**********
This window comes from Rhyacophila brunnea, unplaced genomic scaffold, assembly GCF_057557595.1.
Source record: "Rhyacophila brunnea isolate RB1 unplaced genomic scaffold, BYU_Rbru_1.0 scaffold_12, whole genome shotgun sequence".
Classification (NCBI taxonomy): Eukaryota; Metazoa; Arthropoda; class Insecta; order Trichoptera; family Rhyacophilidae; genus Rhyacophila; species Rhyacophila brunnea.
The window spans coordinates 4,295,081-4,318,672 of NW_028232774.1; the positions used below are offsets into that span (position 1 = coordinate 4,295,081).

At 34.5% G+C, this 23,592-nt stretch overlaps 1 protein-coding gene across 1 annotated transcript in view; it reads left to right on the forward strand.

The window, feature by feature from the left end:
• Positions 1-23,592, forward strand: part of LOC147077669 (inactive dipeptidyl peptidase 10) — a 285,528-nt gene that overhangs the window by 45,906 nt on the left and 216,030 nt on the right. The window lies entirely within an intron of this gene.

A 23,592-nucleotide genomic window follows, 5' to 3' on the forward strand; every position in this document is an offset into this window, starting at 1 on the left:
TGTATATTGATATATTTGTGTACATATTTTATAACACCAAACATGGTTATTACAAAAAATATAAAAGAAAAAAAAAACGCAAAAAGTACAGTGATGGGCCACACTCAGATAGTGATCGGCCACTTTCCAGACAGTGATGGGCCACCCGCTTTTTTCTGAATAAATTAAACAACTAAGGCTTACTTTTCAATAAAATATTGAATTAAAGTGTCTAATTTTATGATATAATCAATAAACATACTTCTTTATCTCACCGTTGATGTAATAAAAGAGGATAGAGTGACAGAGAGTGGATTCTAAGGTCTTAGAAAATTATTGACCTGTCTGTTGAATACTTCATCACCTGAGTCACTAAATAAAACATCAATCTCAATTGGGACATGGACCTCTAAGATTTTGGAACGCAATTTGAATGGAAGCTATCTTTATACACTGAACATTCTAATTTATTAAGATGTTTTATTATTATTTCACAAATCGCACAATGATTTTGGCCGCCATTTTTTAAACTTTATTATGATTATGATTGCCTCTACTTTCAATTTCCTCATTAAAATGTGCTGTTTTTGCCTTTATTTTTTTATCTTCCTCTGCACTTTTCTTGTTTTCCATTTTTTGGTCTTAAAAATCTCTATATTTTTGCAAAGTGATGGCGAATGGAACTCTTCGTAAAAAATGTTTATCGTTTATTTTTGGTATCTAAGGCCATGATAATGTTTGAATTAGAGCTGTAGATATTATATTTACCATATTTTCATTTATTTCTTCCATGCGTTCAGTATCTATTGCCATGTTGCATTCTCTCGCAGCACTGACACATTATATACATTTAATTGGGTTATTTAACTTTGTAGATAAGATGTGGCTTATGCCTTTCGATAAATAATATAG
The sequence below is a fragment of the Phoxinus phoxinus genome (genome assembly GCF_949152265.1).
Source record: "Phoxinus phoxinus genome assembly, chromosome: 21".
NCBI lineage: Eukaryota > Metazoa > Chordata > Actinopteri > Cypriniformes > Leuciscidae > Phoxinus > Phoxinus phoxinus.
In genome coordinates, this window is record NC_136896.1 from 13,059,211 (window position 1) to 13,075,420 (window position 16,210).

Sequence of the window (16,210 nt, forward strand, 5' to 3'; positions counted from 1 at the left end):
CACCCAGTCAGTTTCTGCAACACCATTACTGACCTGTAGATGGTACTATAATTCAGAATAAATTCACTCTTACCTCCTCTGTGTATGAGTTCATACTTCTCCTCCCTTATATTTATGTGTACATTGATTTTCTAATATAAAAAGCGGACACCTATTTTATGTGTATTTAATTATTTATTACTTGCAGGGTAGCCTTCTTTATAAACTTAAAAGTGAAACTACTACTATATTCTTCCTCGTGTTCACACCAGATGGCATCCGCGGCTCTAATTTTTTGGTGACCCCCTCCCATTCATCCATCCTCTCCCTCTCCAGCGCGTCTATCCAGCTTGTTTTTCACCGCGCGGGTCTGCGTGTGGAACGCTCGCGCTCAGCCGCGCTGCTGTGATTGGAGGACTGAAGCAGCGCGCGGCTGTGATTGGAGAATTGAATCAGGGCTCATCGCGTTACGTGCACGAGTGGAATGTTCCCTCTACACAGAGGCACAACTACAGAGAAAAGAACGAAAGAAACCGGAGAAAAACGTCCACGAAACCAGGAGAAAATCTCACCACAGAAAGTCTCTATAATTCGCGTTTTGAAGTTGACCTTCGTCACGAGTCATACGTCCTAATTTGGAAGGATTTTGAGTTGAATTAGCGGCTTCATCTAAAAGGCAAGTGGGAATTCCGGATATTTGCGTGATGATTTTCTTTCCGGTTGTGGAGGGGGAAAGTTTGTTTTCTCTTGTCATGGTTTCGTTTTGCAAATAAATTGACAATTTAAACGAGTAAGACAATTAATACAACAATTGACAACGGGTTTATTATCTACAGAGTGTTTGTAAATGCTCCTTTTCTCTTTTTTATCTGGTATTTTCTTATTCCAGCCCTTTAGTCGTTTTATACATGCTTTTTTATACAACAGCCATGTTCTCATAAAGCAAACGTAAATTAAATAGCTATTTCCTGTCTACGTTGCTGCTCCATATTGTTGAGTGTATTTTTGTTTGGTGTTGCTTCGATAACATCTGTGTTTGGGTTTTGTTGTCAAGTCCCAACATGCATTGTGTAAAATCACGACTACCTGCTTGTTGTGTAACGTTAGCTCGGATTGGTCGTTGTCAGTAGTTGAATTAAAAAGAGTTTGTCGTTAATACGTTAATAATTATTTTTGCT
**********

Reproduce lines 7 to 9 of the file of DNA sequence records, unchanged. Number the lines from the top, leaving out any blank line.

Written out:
• Positions 1-23,592, forward strand: part of LOC147077669 (inactive dipeptidyl peptidase 10) — a 285,528-nt gene that overhangs the window by 45,906 nt on the left and 216,030 nt on the right. The window lies entirely within an intron of this gene.

A 23,592-nucleotide genomic window follows, 5' to 3' on the forward strand; every position in this document is an offset into this window, starting at 1 on the left:
TGTATATTGATATATTTGTGTACATATTTTATAACACCAAACATGGTTATTACAAAAAATATAAAAGAAAAAAAAAACGCAAAAAGTACAGTGATGGGCCACACTCAGATAGTGATCGGCCACTTTCCAGACAGTGATGGGCCACCCGCTTTTTTCTGAATAAATTAAACAACTAAGGCTTACTTTTCAATAAAATATTGAATTAAAGTGTCTAATTTTATGATATAATCAATAAACATACTTCTTTATCTCACCGTTGATGTAATAAAAGAGGATAGAGTGACAGAGAGTGGATTCTAAGGTCTTAGAAAATTATTGACCTGTCTGTTGAATACTTCATCACCTGAGTCACTAAATAAAACATCAATCTCAATTGGGACATGGACCTCTAAGATTTTGGAACGCAATTTGAATGGAAGCTATCTTTATACACTGAACATTCTAATTTATTAAGATGTTTTATTATTATTTCACAAATCGCACAATGATTTTGGCCGCCATTTTTTAAACTTTATTATGATTATGATTGCCTCTACTTTCAATTTCCTCATTAAAATGTGCTGTTTTTGCCTTTATTTTTTTATCTTCCTCTGCACTTTTCTTGTTTTCCATTTTTTGGTCTTAAAAATCTCTATATTTTTGCAAAGTGATGGCGAATGGAACTCTTCGTAAAAAATGTTTATCGTTTATTTTTGGTATCTAAGGCCATGATAATGTTTGAATTAGAGCTGTAGATATTATATTTACCATATTTTCATTTATTTCTTCCATGCGTTCAGTATCTATTGCCATGTTGCATTCTCTCGCAGCACTGACACATTATATACATTTAATTGGGTTATTTAACTTTGTAGATAAGATGTGGCTTATGCCTTTCGATAAATAATATAG